People used to ask if Linux was ready for the desktop but if one looks at projects like Linspire, Xandros and Ubuntu, among others, the headline above probably contains the more pertinent question. Of course, these days some wags are asking if Vista is ready for the desktop – but I digress.

There’s an interesting piece by Joe Barr on that asks a new question: Where Linux goes from here? With everybody and his dog clambering aboard the bandwagon, Linux is now mainstream but in the face of such success, will it remain true to its free software ideals and to the community which created it?

From the article:

“Linux is surrounded by proprietary IT firms. Some of them view Linux as a profit maker, others as a threat to their profits. Both sides represent a challenge for Linux in holding to its ideals of freedom and openess (sic).”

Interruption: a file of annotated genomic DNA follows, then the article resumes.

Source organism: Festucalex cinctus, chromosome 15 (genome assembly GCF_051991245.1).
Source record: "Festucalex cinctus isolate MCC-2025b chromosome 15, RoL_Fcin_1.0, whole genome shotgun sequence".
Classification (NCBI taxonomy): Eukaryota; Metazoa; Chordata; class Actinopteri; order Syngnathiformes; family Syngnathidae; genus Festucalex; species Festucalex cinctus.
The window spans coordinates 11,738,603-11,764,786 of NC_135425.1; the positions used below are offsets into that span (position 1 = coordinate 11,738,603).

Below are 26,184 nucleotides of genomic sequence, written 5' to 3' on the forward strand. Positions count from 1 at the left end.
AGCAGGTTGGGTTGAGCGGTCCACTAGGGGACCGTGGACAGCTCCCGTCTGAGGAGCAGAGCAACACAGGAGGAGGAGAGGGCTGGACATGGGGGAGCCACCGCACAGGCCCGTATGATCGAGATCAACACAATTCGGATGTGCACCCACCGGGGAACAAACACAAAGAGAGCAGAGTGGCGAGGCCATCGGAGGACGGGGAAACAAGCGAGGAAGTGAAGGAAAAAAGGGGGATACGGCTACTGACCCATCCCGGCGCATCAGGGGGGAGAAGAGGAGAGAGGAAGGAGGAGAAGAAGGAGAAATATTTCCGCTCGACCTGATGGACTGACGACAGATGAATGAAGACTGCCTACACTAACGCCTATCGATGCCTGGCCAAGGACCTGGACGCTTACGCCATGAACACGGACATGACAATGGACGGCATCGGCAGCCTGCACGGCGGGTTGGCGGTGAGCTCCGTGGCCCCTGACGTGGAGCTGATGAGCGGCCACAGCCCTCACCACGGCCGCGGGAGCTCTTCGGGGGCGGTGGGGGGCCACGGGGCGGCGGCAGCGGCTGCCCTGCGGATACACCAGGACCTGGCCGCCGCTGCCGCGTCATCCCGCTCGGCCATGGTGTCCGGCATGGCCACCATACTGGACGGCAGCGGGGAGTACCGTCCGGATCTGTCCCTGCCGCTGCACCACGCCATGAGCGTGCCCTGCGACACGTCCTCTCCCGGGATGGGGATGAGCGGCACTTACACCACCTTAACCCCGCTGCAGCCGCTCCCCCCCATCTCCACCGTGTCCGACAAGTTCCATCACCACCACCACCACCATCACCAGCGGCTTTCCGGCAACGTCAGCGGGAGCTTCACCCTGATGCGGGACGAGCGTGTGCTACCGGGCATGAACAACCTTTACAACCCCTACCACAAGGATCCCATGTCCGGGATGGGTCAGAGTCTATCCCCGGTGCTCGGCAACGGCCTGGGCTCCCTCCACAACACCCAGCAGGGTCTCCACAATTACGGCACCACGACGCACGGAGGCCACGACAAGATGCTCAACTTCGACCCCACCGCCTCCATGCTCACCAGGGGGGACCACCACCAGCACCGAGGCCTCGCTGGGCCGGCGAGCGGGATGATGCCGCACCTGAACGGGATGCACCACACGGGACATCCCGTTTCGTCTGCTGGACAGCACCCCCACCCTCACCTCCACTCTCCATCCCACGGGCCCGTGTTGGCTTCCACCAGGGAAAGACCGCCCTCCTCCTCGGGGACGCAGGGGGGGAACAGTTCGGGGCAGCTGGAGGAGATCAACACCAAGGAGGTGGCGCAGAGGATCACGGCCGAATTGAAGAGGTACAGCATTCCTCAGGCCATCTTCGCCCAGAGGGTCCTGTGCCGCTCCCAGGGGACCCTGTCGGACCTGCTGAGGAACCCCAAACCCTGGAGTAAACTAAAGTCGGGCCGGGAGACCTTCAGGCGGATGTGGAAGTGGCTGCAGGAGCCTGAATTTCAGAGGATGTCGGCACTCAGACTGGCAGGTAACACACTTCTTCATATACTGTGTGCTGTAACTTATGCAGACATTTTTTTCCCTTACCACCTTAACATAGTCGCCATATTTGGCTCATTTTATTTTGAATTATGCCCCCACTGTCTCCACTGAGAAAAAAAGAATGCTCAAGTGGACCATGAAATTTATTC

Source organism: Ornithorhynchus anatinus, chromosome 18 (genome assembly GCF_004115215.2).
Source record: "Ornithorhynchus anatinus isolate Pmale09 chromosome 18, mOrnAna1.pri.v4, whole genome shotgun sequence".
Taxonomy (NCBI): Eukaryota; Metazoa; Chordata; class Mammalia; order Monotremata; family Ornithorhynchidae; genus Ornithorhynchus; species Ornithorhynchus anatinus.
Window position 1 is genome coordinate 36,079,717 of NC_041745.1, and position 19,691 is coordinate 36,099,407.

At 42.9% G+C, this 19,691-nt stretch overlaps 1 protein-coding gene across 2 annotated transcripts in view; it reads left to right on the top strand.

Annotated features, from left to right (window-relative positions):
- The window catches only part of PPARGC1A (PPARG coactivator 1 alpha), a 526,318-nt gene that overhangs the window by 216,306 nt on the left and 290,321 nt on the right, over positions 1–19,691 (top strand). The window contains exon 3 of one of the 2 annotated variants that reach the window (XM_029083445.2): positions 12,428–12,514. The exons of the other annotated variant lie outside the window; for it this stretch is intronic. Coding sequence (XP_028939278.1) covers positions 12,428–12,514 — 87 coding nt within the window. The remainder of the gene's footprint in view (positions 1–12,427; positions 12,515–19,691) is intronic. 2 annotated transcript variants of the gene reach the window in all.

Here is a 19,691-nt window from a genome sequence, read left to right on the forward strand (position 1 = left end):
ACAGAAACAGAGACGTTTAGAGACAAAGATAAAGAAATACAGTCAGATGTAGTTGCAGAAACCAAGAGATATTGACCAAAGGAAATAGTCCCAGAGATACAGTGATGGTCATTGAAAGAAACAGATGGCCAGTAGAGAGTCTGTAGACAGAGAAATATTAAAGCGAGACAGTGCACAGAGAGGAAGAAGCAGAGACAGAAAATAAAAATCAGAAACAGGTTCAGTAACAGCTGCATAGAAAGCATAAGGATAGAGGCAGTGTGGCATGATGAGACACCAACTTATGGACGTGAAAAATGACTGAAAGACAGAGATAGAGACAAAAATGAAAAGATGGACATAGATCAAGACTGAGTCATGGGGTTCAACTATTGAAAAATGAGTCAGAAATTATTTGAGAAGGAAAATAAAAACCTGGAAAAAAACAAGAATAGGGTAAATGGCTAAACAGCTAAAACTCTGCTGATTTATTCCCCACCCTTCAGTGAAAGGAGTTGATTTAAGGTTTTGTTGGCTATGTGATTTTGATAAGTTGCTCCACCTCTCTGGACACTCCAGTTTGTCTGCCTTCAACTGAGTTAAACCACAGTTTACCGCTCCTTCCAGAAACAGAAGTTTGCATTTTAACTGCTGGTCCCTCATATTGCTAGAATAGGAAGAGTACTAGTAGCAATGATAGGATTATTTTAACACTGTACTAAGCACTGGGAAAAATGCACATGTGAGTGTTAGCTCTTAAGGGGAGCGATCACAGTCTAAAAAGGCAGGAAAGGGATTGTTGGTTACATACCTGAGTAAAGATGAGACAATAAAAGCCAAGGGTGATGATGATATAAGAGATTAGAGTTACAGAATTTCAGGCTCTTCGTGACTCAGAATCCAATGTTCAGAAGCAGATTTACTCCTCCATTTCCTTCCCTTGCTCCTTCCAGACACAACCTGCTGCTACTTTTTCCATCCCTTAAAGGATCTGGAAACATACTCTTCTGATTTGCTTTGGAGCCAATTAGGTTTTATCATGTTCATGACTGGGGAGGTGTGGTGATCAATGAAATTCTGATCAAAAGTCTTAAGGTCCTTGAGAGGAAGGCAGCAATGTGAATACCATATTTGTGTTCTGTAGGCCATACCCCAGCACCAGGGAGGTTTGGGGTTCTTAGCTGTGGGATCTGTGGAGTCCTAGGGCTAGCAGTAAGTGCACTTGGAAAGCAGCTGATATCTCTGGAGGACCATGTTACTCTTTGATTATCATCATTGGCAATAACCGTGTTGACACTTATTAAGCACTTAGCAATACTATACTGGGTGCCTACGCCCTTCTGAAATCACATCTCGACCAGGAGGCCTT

It’s an interesting dilemma. Barr postulates that the biggest threat to Linux, Microsoft, cannot help but join the party – eventually – by releasing it’s own Linux distribution. He writes:

“Such a move could solve a couple of problems for Microsoft. It has never really been very good at developing operating systems, and a move like that could not only free it from that chore, but provide a new basis for maintaining monopoly control over Microsoft Office: the GUI itself. Imagine the corporate appeal of a robust and secure Linux distribution coupled with 100% Microsoft Office and back office compatibility.”

Makes sense: if you can’t beat them; join them. Read the full story here.

Hat tip: Slashdot